The easiest way to get around the countryside is by renting a car. You can choose from various car rental companies and pick a vehicle at the airport itself. We chose Budget Car Rentals and were very happy with our car.

Keep these things in mind before booking:

– The number of people

– The amount of luggage you are carrying

– The narrow roads in Italy (sometimes smaller cars work better!)

– Whether you need to hire a car seat for your child

– You do not need an international driver’s license, but you will need to show your passport and driver’s license from your own country

Book online to avoid long lines and waiting, as there is a high demand for cars at peak season

– Pay for the insurance when you take the car, you won’t regret it

If you would rather use public transport, all major towns are connected via buses and trains from Rome and Florence.


Florence is the cultural hub of Tuscany and demands a visit, if only to see the world-famous sculpture of Michelangelo’s David. Pisa too has an undying allure because of its Leaning Tower. Lucca is known for its medieval charm, and Forte dei Marmi is a lovely beachside destination. I didn’t visit any of these places due to time constraints and long distances, but I’m not complaining- it’s just an excuse to go back! Here are the places I visited and my thoughts on them:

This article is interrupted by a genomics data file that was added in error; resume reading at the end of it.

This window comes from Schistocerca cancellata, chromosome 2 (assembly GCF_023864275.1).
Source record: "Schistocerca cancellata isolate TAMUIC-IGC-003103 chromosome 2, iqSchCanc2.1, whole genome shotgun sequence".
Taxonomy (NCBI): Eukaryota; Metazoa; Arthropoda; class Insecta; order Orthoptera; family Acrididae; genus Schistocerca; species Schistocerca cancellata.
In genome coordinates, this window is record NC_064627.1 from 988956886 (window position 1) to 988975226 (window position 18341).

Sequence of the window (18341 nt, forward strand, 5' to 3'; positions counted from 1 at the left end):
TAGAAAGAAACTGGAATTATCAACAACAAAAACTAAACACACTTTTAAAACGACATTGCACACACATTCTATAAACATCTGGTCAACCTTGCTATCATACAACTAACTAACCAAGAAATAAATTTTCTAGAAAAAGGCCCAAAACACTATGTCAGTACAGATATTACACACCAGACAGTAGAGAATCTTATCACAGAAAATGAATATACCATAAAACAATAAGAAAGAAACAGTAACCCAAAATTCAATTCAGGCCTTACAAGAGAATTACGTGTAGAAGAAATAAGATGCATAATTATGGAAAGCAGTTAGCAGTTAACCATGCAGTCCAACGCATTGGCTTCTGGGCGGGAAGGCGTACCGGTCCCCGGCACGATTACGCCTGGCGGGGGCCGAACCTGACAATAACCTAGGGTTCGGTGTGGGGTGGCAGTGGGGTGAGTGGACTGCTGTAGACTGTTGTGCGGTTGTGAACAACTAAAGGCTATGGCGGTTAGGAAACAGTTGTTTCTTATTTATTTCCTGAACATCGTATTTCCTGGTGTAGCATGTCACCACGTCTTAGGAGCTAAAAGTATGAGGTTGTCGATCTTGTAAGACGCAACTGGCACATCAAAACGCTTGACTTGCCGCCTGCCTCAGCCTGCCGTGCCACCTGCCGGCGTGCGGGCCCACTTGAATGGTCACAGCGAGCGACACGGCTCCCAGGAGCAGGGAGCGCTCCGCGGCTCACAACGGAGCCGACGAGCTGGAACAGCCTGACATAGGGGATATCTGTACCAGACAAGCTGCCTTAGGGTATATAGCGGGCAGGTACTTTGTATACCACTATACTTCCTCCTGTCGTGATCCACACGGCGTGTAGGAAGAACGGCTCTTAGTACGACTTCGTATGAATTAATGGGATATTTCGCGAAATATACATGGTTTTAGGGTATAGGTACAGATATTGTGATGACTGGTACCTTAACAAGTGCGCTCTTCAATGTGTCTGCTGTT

• Arezzo

This medieval town is best known for the National Archaeological Museum, that houses ruins from the Etruscan period. It has a beautiful Basilica as well.


Though the town is charming with some interesting sights, I feel it can be skipped in favour of other cities in the vicinity.

The famous designer outlet mall, Valdichiana is located near Arezzo. It offers massive discounts on designer brands.

  • Siena